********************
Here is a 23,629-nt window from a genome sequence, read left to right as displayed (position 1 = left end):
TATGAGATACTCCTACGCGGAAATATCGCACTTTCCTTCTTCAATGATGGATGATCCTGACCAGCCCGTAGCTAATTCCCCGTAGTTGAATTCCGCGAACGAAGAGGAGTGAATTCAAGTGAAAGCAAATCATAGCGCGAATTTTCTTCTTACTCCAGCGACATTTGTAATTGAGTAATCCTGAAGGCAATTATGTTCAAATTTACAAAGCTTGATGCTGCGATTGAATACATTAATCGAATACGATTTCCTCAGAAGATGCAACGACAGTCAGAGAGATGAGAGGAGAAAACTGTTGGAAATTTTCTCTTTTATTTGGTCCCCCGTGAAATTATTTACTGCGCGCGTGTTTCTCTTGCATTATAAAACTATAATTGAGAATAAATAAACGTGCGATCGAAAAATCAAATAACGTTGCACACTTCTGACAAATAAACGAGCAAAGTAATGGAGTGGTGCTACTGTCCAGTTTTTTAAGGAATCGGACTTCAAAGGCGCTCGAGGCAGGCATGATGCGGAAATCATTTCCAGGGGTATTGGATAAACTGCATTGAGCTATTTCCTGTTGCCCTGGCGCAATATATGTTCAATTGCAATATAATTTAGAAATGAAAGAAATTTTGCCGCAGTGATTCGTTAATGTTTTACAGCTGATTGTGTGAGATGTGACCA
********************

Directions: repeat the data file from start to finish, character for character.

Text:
Here is a 23,629-nt window from a genome sequence, read left to right as displayed (position 1 = left end):
TATGAGATACTCCTACGCGGAAATATCGCACTTTCCTTCTTCAATGATGGATGATCCTGACCAGCCCGTAGCTAATTCCCCGTAGTTGAATTCCGCGAACGAAGAGGAGTGAATTCAAGTGAAAGCAAATCATAGCGCGAATTTTCTTCTTACTCCAGCGACATTTGTAATTGAGTAATCCTGAAGGCAATTATGTTCAAATTTACAAAGCTTGATGCTGCGATTGAATACATTAATCGAATACGATTTCCTCAGAAGATGCAACGACAGTCAGAGAGATGAGAGGAGAAAACTGTTGGAAATTTTCTCTTTTATTTGGTCCCCCGTGAAATTATTTACTGCGCGCGTGTTTCTCTTGCATTATAAAACTATAATTGAGAATAAATAAACGTGCGATCGAAAAATCAAATAACGTTGCACACTTCTGACAAATAAACGAGCAAAGTAATGGAGTGGTGCTACTGTCCAGTTTTTTAAGGAATCGGACTTCAAAGGCGCTCGAGGCAGGCATGATGCGGAAATCATTTCCAGGGGTATTGGATAAACTGCATTGAGCTATTTCCTGTTGCCCTGGCGCAATATATGTTCAATTGCAATATAATTTAGAAATGAAAGAAATTTTGCCGCAGTGATTCGTTAATGTTTTACAGCTGATTGTGTGAGATGTGACCA